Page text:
This was taken on an overcast day, and the leaves were obviously suffering from tar spot after a humid, hot summer, but I liked the rich color.

Pretty much the last to fall, the maples and ash trees are already bare.

Autumn, Finger Lakes, FLX, NY, Upstate New York

Walks Around the Finger Lakes – Red Oak Leaves

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20 thoughts on “Walks Around the Finger Lakes – Red Oak Leaves

  1. Darts and Letters says:

    These are really pretty. I wish the oak trees at the bottom of our block were like these but they don’t have nice colors, at all, whatever variety they are. When my oldest used to ride the bus, we’d stand under those oaks. The leaves would just gradually turn brown and stay on the tree, all winter long. The galls would periodically nearly fall on our heads, haha. The one nice thing about those trees it would drop lots of branches. every day, one year, I’d carry a fistful of branches and drop them in a pile in my yard, to make some habitat, for birds.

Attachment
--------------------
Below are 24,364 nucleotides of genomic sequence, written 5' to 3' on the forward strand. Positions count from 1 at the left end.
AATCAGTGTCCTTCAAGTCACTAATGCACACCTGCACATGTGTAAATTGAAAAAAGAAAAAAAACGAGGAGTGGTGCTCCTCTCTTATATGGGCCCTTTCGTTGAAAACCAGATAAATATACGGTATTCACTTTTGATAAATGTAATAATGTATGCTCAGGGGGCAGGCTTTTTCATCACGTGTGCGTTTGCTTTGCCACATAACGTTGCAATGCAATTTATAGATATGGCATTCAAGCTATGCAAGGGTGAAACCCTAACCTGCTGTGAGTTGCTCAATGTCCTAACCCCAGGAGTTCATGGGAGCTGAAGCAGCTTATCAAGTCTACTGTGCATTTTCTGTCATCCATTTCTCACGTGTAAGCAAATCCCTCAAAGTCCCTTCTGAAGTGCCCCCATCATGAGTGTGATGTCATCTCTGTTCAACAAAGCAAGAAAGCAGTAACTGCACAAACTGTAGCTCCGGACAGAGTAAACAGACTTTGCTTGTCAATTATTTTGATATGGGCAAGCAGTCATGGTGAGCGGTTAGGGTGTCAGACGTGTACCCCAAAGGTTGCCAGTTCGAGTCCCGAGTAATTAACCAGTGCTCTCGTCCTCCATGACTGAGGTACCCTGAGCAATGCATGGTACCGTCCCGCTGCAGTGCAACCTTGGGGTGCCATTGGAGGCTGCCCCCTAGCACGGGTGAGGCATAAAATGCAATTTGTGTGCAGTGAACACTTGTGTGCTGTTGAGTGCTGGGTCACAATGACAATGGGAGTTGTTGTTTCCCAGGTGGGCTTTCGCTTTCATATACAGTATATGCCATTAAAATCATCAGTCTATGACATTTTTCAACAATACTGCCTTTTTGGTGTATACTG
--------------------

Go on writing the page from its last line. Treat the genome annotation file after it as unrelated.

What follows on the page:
How often are you getting back to upstate New York to visit your parents, these days? is your sister’s research position (or was it a lab position? I can’t remember what you told me, exactly) in Pittsburgh going well, so far? maybe it wasn’t even Pittsburg. Some Pennsylvaina city, I though.

    • Hi Jason, yeah the huge oak next door to my parents house never turned colors that I remember I think it just turned brown. One time at a Renaissance faire, near Oswego, there was somebody selling blank books and oak gall ink, I guess what they used in the old days before they had ballpoints.
      I haven’t been back to New York for quite a while but I’m headed there for Thanksgiving. My sister is enjoying her lab job , she switched to a different kind of research project that doesn’t involve animals well now it’s humans I mean, I’ll hear more about it at T-bird Day. She likes Pittsburgh a lot, the topography creates lots of little neighborhoods and she’s met a lot of nice people. Some folks who have a house a couple blocks from her apartment have been letting her grow stuff in their garden, because they got too old to use it, so she’s still getting (2nd crop) fresh peas if you can believe it.

  2. The bits of green peeking through give this a real holiday feel. It would make a great, non-traditional Christmas card. Our oak leaves excel at dry and brown, but I’ve never seen any this colorful; I usually associate this kind of red with maple leaves. Lucky you, to have these!

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